There are few flowers as iconic as the black-eyed Susan— these noble and tough prairie flowers capture the hearts and minds of the gardeners who grow them, sometimes in droves. Nothing is as breathtaking as a field full of these bright flowers, and nothing as devastating as discovering spots on black-eyed Susan. Although it seems like it should be a cause for serious alarm, most of the time spotted leaves on black-eyed Susan are only a minor annoyance with a simple cure.
Black-Eyed Susan Spots
Black spots on Rudbeckia, also known as black-eyed Susan, are very common and occur in a large percentage of the population each year. There are many causes, but the most common by far is the fungal disease called Septoria leaf spot, a common disease of tomatoes.
The symptoms of common Rudbeckia leaf spot diseases are so similar though, that it’s hard to distinguish between them without a microscope. Fortunately, none of these leaf spots are serious and can be treated with the same chemicals, making identification more of an intellectual exercise than a necessary step.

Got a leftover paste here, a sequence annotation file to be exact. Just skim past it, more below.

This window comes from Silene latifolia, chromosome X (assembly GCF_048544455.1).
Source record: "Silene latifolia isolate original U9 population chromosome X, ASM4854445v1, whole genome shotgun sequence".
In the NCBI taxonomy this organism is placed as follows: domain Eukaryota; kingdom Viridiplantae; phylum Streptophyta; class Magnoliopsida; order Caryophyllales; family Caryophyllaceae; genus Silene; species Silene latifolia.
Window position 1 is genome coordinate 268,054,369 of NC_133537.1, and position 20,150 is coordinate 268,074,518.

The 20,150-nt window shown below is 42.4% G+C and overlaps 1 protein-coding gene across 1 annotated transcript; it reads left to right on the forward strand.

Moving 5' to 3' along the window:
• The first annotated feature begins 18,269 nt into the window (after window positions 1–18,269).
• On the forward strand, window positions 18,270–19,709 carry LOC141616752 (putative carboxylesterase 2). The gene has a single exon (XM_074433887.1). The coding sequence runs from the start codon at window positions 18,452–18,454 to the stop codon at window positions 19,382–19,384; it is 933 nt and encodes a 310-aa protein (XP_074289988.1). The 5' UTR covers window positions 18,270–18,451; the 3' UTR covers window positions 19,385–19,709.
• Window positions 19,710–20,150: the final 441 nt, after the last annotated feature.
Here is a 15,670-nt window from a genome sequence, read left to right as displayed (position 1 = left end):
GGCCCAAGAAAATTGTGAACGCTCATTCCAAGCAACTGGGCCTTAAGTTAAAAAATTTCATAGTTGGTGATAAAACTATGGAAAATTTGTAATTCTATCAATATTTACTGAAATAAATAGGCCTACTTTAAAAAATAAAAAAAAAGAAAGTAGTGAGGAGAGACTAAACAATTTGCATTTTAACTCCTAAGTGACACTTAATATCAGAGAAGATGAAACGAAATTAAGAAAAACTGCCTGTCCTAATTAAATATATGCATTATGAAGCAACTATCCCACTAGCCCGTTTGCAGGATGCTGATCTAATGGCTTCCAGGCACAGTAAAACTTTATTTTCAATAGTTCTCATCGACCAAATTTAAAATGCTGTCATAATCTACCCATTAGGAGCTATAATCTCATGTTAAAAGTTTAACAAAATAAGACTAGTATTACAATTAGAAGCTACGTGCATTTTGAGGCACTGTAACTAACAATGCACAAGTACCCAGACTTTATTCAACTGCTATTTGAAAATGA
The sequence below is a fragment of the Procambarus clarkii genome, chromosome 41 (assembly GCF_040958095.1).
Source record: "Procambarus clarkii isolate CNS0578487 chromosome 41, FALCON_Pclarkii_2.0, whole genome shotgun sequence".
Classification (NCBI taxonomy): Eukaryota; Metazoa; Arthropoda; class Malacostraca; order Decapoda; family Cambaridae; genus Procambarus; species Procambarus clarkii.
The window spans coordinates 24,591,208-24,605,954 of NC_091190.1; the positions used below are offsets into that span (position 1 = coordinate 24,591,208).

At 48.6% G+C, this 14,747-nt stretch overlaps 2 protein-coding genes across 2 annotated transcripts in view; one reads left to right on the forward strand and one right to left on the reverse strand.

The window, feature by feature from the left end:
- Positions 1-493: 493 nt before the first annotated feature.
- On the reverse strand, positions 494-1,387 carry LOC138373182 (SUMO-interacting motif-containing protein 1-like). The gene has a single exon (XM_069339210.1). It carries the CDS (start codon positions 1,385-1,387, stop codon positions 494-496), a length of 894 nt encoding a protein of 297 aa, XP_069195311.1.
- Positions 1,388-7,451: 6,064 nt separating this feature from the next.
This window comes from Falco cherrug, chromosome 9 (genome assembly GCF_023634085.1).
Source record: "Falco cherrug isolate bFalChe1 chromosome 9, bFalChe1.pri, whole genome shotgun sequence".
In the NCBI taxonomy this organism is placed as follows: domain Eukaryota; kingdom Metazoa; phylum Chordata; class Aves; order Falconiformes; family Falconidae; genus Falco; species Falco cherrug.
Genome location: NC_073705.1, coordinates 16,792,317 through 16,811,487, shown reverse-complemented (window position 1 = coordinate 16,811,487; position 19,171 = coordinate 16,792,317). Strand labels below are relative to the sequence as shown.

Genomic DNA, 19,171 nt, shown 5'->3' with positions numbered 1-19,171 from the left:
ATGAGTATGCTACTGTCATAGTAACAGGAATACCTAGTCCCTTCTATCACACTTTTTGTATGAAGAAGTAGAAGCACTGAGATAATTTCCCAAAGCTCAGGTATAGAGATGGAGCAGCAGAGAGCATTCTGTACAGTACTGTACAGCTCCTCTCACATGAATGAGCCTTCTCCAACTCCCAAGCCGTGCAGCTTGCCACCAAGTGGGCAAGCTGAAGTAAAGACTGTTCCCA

Black-eyed Susan spots often start as small, dark brown lesions that grow up to ¼ inch (6 mm.) wide through the summer. Spots may remain round or develop more of an angular look when they run into leaf veins. Lesions usually start on leaves near the ground, but soon work their way up the plant through splashing water.
These spots are primarily a cosmetic disease, though plants with many infected leaves may die back slightly earlier than non-infected plants. Black spots on Rudbeckia don’t interfere with blooming.
Controlling Rudbeckia Leaf Spot
Spotted leaves on black-eyed Susan appear where fungal spores have been allowed to overwinter and conditions were right for reinfection in the spring. Tight spacing, overhead watering, and high humidity contribute to the spread of these leaf spot diseases– the very nature of these plants makes breaking the disease cycle difficult.
To maintain proper spacing for good air circulation, you’ll have to aggressively pull volunteer seedlings that spring from the many seeds Rudbeckia produce in the fall.
Removing spent foliage will help in small plantings, since it removes spore sources, but this is often impractical due to the nature of prairie plants. If your Rudbeckia suffers from leaf spots each season, you may consider applying a copper-based fungicide to the plants when they emerge and continue treating them on a schedule to prevent infection.
Again, since the spots are mainly cosmetic, this may be a wasted effort if you don’t mind spotty foliage. Many gardeners simply arrange their black-eyed Susans in group plantings, so the leaves are less obvious as the summer progresses.